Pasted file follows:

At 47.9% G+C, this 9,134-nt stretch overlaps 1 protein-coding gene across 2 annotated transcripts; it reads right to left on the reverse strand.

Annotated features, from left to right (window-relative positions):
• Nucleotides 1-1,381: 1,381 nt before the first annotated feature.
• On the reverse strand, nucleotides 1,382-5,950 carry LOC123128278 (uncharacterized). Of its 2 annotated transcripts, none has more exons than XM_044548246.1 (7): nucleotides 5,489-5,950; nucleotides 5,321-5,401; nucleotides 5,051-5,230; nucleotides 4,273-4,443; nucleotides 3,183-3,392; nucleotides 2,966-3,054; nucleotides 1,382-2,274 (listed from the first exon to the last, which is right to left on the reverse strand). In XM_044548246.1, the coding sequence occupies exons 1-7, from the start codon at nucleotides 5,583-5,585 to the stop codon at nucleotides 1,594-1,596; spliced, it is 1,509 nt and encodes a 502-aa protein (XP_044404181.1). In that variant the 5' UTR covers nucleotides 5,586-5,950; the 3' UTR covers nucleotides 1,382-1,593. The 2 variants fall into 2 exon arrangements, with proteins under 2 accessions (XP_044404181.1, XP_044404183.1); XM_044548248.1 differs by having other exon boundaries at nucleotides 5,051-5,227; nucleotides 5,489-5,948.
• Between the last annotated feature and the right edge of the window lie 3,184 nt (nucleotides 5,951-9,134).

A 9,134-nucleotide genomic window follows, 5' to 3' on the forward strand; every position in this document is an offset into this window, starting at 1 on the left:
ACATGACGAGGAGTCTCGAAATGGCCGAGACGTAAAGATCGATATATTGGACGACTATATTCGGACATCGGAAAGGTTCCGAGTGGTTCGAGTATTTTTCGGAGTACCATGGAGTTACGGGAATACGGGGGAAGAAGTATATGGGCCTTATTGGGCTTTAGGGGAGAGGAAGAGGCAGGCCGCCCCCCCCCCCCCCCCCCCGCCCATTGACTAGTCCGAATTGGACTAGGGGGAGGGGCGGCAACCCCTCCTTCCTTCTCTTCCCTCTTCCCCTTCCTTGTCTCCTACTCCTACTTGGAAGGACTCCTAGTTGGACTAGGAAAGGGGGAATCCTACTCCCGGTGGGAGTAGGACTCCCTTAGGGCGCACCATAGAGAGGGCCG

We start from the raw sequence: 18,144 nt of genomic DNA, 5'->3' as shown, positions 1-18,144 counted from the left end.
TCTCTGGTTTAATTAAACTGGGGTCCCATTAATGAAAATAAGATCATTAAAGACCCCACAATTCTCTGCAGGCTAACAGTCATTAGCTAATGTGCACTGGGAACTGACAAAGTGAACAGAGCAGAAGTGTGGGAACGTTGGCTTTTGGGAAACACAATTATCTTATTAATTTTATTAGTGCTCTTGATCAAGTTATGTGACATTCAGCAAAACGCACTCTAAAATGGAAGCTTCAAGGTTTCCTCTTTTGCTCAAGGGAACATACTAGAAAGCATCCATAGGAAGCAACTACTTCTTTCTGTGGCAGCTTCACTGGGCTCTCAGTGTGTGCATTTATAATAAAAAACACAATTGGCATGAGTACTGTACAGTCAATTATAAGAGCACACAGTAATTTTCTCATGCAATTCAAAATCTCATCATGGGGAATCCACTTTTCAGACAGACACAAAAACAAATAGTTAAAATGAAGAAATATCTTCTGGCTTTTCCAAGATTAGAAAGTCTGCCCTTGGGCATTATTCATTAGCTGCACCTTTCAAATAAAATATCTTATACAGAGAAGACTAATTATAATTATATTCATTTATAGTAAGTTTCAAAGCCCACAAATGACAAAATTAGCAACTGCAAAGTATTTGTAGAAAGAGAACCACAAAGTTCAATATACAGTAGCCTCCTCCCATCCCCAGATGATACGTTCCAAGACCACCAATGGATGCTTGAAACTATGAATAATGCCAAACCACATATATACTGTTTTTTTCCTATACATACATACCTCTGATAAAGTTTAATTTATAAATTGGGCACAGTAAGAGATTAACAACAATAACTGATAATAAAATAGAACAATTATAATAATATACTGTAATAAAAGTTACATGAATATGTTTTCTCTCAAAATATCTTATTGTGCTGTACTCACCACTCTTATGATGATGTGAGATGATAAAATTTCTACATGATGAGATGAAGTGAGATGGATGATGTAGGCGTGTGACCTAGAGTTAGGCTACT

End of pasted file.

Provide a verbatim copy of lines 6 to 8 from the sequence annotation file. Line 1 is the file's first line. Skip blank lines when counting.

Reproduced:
A 9,134-nucleotide genomic window follows, 5' to 3' on the forward strand; every position in this document is an offset into this window, starting at 1 on the left:
ACATGACGAGGAGTCTCGAAATGGCCGAGACGTAAAGATCGATATATTGGACGACTATATTCGGACATCGGAAAGGTTCCGAGTGGTTCGAGTATTTTTCGGAGTACCATGGAGTTACGGGAATACGGGGGAAGAAGTATATGGGCCTTATTGGGCTTTAGGGGAGAGGAAGAGGCAGGCCGCCCCCCCCCCCCCCCCCCCGCCCATTGACTAGTCCGAATTGGACTAGGGGGAGGGGCGGCAACCCCTCCTTCCTTCTCTTCCCTCTTCCCCTTCCTTGTCTCCTACTCCTACTTGGAAGGACTCCTAGTTGGACTAGGAAAGGGGGAATCCTACTCCCGGTGGGAGTAGGACTCCCTTAGGGCGCACCATAGAGAGGGCCG

We start from the raw sequence: 18,144 nt of genomic DNA, 5'->3' as shown, positions 1-18,144 counted from the left end.